Them is Us.
By Sara-Christine Dallain
“There is no us and them. When we take on this approach, we are ignoring our common humanity. Them is us.” I read this somewhere recently, I cannot remember the source, but it stayed with me. This quote speaks to the way we at i-ACT approach our work. We focus on how we can make the circumstance and lives of the refugees more personal and relatable. How we can put a face to the numbers and reveal the people under the blanket of statistics.
Guess what? Each one of us is a statistic. We make up the characteristics and changes of a population. We too are labeled and defined by our demographic information such as our ethnicity, socio-econonimc status, level of education and gender. But I bet you don’t feel like a statistic. I don’t. Rather we feel like unique individuals, with lived experiences, hopes, aspirations, talents, roles, relationships, and purpose. Well, so too does a Darfuri living in a refugee camp have lived experiences, hopes, aspirations, talents, roles, relationships and purpose. Being a refugee may make them a statistic and it may be a sliver of their story, but there is not a statistic nor a single story or label that could or should depict any individual or circumstance.
And so, this is why i-ACT. No matter how difficult these trips to Chad may be, however emotionally and physically demanding, I act because every person living in a refugee camp has a story. There is not one story that defines what it means to be a refugee. And a refugee is not defined by that one label. And so my hope is that by sharing their stories, insights, opinions, and experiences, we will all see beyond their statistic and label, and instead see Achta, Adam, Halyema, Rashida, Oumda, Ramadan, Habiba, Guisma, Bashir, Bashar, and Leila.
i-ACT most likely will never capture every story of every individual living in the camps we visit. But we do strive to amplify as many as we can, using what we hear and learn along the way to inform and shape our efforts. So please, join i-ACT in making our friends in the camps feel less forgotten, less like a statistic, and less like a refugee. Because, them is us.
The Darfur Cat
Some years ago, NY Times columnist Nick Kristof wrote an article where he proposed that the world needed a Darfur puppy. He argued that people will care more and be willing to act for a single puppy (or person) they connect personally with, than for thousands or millions of people in danger on the other side of the world, as Darfuris were during the height of what was beginning to be called genocide.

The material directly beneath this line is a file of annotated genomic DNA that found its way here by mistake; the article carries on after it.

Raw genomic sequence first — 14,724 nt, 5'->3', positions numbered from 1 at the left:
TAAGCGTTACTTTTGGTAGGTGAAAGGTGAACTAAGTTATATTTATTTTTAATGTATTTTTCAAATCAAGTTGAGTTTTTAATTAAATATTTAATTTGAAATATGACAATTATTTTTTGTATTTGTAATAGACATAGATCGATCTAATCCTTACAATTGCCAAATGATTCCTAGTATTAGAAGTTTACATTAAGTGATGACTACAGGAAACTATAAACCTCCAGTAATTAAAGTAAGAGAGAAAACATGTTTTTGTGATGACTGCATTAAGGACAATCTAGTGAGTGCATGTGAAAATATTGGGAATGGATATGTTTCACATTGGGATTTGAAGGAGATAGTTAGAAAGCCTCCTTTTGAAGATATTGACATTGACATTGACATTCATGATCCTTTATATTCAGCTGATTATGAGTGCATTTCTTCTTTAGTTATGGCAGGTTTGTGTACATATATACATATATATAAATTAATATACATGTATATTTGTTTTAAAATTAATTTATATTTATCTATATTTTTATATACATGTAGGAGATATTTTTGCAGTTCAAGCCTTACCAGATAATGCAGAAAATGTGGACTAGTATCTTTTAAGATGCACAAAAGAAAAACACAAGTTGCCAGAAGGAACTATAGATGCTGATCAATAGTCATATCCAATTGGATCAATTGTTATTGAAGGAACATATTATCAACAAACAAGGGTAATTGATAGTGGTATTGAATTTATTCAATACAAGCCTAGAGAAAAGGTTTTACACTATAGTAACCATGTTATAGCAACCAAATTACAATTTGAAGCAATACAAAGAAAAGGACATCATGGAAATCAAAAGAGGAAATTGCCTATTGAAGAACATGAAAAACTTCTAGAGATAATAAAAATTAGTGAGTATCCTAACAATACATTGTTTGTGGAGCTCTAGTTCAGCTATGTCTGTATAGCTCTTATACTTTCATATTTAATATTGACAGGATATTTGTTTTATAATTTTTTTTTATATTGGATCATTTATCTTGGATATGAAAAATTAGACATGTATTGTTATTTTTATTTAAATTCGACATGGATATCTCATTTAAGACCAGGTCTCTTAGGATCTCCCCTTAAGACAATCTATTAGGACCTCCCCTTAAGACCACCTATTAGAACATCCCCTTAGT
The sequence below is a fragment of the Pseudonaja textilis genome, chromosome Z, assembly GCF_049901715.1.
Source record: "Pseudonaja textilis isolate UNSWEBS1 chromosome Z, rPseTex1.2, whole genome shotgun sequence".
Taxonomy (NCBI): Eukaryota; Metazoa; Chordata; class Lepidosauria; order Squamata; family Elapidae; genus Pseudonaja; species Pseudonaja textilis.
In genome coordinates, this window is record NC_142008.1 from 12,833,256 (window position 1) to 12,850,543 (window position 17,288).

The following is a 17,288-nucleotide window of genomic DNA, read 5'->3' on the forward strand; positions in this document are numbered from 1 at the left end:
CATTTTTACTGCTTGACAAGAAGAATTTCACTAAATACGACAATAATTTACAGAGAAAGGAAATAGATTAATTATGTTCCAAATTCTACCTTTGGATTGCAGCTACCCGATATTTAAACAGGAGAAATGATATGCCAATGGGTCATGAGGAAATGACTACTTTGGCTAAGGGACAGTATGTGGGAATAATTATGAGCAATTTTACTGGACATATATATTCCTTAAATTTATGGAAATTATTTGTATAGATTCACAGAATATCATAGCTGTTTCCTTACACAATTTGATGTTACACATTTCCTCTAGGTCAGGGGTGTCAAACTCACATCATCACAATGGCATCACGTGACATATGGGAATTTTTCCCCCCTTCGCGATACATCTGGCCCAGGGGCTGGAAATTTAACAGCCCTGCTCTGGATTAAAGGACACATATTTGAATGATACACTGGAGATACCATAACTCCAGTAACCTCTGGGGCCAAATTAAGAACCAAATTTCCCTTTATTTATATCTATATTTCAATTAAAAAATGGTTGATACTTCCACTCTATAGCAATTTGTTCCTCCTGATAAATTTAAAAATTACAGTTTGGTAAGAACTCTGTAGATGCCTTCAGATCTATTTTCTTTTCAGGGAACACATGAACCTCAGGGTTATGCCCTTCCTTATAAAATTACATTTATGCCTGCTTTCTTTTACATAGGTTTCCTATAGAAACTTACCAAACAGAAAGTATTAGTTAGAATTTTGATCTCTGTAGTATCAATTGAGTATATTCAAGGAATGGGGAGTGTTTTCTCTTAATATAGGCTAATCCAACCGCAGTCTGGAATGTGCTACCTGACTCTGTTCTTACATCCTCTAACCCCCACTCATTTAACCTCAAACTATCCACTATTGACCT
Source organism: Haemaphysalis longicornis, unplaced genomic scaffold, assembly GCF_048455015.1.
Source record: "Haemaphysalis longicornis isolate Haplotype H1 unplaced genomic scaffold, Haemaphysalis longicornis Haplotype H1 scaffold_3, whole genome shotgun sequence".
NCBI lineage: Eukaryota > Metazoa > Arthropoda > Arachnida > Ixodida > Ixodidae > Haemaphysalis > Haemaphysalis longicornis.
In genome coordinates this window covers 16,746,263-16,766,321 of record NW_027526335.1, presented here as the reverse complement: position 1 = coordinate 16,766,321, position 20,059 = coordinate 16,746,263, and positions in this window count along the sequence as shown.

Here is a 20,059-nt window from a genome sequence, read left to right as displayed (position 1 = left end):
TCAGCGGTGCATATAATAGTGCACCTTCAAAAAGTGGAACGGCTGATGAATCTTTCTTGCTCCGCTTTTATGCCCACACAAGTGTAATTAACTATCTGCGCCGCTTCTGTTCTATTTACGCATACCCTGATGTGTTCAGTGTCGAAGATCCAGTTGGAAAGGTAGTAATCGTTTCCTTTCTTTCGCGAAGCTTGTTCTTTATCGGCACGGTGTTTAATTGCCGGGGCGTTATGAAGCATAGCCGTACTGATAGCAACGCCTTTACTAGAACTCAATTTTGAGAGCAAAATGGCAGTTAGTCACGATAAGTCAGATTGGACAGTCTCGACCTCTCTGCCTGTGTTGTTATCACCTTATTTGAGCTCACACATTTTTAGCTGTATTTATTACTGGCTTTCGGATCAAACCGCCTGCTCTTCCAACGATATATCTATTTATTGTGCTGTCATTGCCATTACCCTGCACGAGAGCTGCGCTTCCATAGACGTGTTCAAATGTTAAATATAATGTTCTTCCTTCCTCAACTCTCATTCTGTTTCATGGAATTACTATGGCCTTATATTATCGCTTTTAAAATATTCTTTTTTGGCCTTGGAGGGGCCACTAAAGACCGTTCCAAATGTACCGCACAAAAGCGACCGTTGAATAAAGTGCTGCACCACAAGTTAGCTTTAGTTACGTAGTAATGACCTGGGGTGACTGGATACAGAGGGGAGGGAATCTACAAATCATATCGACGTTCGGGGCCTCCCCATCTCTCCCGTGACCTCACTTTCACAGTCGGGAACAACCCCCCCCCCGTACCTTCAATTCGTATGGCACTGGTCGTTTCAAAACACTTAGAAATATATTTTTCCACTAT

“Time and again, we’ve seen that the human conscience just isn’t pricked by mass suffering, while an individual child (or puppy) in distress causes our hearts to flutter.”
During these slow days here in the capital, our team has been talking about the lives of the refugees and about the still dire situation inside of Darfur, where millions remain displaced and in danger. We discuss and analyze what could and should be done, getting emotional but still detached, feeling far from the actual suffering.
Today, as we drove across the city, everyone in the car was happy to be out of the hotel, taking in the colorful and often odd scenery in the streets of N’Djamena. Sitting in the front seat, my stomach suddenly sunk to the ground, as the corner of my eye caught sight of a baby cat running frantically across the multi-lane street. Traffic was heavy, and there was nowhere to go for the cute white kitty with black spots. The middle of the street had a high concrete median. My stomach sunk even lower, when I saw the cat run under our car, and immediately following, I felt the bump under our wheels.
I turned around, eyes wide open, and started to say something, but I then saw that my teammates were all smiling, enjoying the excursion, and had not witnessed the kitty tragedy. I was going to tell them but quickly stopped myself. I imagined that they would feel the same shock that I felt, so I wanted to spare them.
Thinking back on it, I see that I’ve been OK with bringing up the immeasurable human suffering in the camps and in Darfur, but I wanted to spare them the gut-dropping feeling of knowing that that bump on the road they had just experience was a little cat.
i-ACT has always acted based on the idea that we need to put a face on the numbers and make it personal. Humans are wired to respond to the immediate, both in time and space, when it comes to empathy and compassion with suffering. It’s important to be aware of this, as we work to change the way the world responds to mass suffering.
Day at Le Meridien Chari
By Felicia Lee
So since we were STILL waiting for our permits, we went to another hotel for a change of scenery while we got some work done. Here are some of the things I saw while there: [new_royalslider id=”76″]
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